This post originally appeared on Charlotte Business Journal.

The Internet of Things is coming to Charlotte.

NC RIoT, a network of technologists, engineers, entrepreneurs and professional tinkerers, is hosting an event in the Queen City for the first time August 2.

Tom Snyder, executive director of NC RIoT, says Charlotte has an important role to play in the growing Internet of Things space.

“There actually is a nice entrepreneurial community forming in Charlotte, and I think it’s under appreciated,” Snyder says. “If we can raise some awareness to that area, that’s good for the state. Charlotte is also a national leader in financial services, and technology touches that sector like any other.”

Dan Roselli, managing director of QC FinTech and an advocate for the entrepreneurial space, will speak about the intersection of financial technology and IoT at the event. Other speakers include Jeffrey Sural, from the N.C. Department of Information Technology, state Sen. Jeff Jackson (D-Mecklenburg) and Raj Lanka from Meridian IT.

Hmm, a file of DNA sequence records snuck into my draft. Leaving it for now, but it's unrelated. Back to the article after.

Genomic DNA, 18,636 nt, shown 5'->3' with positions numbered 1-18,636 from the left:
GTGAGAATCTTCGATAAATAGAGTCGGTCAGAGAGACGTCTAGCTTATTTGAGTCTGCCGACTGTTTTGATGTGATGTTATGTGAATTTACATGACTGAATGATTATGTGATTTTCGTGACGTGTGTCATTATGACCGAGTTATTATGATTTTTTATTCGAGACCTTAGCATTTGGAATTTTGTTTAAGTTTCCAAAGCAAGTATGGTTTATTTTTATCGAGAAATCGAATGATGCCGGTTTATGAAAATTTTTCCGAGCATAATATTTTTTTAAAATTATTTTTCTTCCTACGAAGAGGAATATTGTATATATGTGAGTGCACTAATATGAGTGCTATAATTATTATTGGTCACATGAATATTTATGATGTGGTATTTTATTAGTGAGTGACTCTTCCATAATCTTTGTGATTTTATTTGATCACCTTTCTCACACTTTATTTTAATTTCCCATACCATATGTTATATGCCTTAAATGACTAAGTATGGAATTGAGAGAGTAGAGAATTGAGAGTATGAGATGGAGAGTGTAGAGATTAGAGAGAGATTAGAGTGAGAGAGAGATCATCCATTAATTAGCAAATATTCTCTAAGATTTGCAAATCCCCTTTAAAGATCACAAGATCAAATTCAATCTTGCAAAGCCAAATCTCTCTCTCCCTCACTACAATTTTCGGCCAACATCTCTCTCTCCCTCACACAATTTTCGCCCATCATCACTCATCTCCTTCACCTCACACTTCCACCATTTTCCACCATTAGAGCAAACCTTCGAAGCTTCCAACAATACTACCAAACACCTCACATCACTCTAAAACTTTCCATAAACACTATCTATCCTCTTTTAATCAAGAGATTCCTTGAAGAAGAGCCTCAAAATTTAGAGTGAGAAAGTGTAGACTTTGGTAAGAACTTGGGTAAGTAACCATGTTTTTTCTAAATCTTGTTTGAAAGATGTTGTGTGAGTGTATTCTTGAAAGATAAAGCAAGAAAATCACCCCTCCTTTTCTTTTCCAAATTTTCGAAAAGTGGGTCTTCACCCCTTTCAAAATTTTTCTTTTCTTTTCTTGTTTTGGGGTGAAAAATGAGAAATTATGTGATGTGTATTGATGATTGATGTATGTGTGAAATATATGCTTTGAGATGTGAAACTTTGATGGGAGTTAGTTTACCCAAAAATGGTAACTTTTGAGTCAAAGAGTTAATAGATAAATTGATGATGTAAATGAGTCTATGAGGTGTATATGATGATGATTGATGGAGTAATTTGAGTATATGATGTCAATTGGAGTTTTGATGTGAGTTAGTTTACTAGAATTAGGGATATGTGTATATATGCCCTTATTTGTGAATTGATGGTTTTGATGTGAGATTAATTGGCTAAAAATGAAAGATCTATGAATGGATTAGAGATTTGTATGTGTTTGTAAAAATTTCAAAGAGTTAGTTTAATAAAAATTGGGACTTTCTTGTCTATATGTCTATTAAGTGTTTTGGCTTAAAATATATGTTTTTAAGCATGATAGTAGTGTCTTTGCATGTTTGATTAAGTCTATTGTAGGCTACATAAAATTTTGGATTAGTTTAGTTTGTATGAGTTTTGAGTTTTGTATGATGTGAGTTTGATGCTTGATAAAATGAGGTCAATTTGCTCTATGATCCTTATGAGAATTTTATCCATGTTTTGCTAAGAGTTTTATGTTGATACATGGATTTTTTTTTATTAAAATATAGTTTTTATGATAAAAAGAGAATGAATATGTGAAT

The evening will kick off with a networking opportunity at 6 p.m. at UNC Charlotte’s uptown campus. The program is about an hour long. The event is open to the public at no charge with complimentary food and beverages. There ismore information on RIoT’s meetup page, where interested parties can RSVP.

RIoT’s sponsors include Bridgera, Renesas, Tago, IBM, NCIDEA and SAS, among others. The organization is run from the Wireless Research Center of North Carolina in Wake Forest.

The nonprofit organization’s mission is to “create a community that captures IoT opportunities locally, nationally and globally,” according to its website. The Internet of Things is “the concept of basically connecting any device with an on and off switch to the Internet,” according to Forbes.

Snyder says the group’s events in other cities around the state usually draw between 200 and 450 people. Snyder joined the organization full time this spring. He believes North Carolina could be a hub for the Internet of Things industry.

Hilary Burns covers banking and financial services for the Charlotte Business Journal.